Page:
The system went into operation on Thurs. evening.
It's now a little easier for some Frederick County residents to contact a 911 operator in the event of an emergency. County officials on Thursday afternoon unveiled a system where Verizon Wireless customers can text their requests for police, fire and ambulance services to the Emergency Communications Center.
"As we look forward to the promise of next generation of 911, no one has been a more tireless advocate then the hearing-impaired community for making that service available so that access to emergency services has less barriers for all citizens," said Jack Markey, Director of the County's Division of Emergency Management.
The announcement of this new service was made at the Law Enforcement Complex, where the county's Emergency Communications Center is housed.
The system was developed due to a partnership with the county, Verizon Wireless, TeleCommunications System, Inc., and the Maryland Emergency Number Systems Board. It formally began operations Thursday evening, Markey says.
Frederick County is only jurisdictions in Maryland to have this service, and one of six in the country, according to officials.
While a lot was made of the benefit to the hearing-impaired who use this service, it isn't exclusively for them," says Drew Morin, the Chief Technical Officer for TeleCommunications System, Inc. "Whether it's somebody whose not able to make a phone call at that point in time, they can't get through because the phone lines are congested, or they just don't have the ability, or if they are hearing impaired or speech impaired," says Morin. "So this technology is really for all of us."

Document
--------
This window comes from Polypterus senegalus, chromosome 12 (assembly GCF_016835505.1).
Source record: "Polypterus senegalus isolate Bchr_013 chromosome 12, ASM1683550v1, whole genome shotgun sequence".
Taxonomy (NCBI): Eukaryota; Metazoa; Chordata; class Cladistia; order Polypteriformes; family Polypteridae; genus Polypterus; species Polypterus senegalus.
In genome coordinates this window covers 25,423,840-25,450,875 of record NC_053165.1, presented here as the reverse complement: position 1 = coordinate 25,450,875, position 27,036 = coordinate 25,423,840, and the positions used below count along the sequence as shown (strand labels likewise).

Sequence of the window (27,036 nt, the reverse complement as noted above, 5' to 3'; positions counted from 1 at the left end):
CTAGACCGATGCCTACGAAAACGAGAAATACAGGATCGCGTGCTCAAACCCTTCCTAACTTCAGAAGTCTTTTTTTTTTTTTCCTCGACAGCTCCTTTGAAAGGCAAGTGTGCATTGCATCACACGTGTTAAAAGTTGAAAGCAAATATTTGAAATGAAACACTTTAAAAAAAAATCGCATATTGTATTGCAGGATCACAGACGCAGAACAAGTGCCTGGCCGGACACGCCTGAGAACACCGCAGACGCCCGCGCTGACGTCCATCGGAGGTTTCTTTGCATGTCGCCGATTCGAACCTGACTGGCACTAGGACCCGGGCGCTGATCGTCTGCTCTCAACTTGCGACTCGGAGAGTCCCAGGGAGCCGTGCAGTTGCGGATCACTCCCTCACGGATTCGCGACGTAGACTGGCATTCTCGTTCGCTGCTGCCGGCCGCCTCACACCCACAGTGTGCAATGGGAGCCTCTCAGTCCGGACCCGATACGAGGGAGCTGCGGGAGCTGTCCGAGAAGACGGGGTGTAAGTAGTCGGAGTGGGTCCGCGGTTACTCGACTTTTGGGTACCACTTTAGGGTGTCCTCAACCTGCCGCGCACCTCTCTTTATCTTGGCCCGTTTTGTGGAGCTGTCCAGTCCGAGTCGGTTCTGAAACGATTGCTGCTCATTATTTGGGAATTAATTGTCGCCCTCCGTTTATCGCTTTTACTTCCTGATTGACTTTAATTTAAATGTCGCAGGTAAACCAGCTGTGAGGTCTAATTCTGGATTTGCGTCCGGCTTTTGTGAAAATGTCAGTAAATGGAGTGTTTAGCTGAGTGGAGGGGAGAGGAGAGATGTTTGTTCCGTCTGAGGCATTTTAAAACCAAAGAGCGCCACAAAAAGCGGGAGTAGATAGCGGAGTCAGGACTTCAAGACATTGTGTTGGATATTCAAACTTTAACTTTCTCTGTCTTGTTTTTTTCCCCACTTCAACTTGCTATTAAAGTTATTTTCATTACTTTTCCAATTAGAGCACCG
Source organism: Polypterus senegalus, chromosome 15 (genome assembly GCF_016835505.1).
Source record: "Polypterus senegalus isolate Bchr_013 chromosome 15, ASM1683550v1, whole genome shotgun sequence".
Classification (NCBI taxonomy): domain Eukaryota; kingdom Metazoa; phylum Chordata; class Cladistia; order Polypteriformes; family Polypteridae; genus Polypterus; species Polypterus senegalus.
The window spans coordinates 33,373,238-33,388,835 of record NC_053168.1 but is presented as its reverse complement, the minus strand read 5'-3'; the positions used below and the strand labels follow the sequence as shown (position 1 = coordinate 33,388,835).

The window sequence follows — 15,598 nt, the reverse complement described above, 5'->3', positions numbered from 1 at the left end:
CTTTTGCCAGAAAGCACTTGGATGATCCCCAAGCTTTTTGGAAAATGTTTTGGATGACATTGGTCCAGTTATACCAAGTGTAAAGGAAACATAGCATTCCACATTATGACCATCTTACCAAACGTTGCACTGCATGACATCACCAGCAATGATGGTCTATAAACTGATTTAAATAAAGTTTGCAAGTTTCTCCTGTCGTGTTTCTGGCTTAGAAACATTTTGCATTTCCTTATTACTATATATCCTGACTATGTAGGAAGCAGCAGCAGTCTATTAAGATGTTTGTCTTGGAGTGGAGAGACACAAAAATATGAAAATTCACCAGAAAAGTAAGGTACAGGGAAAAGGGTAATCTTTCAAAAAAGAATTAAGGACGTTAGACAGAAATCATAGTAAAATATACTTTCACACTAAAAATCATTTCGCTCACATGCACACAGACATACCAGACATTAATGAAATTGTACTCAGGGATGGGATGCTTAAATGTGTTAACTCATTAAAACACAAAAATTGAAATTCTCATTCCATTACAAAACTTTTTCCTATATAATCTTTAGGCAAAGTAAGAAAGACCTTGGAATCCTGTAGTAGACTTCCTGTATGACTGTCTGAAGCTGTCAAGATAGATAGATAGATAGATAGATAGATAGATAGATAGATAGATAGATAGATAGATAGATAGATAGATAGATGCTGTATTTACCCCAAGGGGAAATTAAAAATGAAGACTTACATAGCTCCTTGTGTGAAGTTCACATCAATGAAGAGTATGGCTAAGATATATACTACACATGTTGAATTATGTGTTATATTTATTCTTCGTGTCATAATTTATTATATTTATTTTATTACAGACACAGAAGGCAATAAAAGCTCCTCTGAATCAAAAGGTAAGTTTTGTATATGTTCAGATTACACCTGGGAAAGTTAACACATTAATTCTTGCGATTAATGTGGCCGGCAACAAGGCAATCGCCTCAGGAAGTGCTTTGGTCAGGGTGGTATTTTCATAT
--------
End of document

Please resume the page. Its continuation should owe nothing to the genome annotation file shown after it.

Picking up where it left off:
While this system will help those who, for some reason, can't call 911 by phone, it can't precisely locate the person needing help. "This is a wireless, phase one, location, which means we know what cell phone tower it orginated from, what segment it's coming from. But we still do not yet have full GPS capabilities in the system as it's deployed now," says Markey.
With all this technology, Markey says using the telephone to call 911 is still the most efficient way to reach emergency services. "We still encourage all citizens with the capability to call 911, to make a voice call," he says. "Critically, important, we can get additional location information based on location when we have a voice call that's not currently available in the text to the 911 environment."
County officials say customers must be within the range of a cell tower in Frederick County in order to text a 911 message, and each text can have no more than 160 characters. Verizon Wireless customers who have Usage Controls on their phones should remove that feature in order to ensure full text to 911 capability.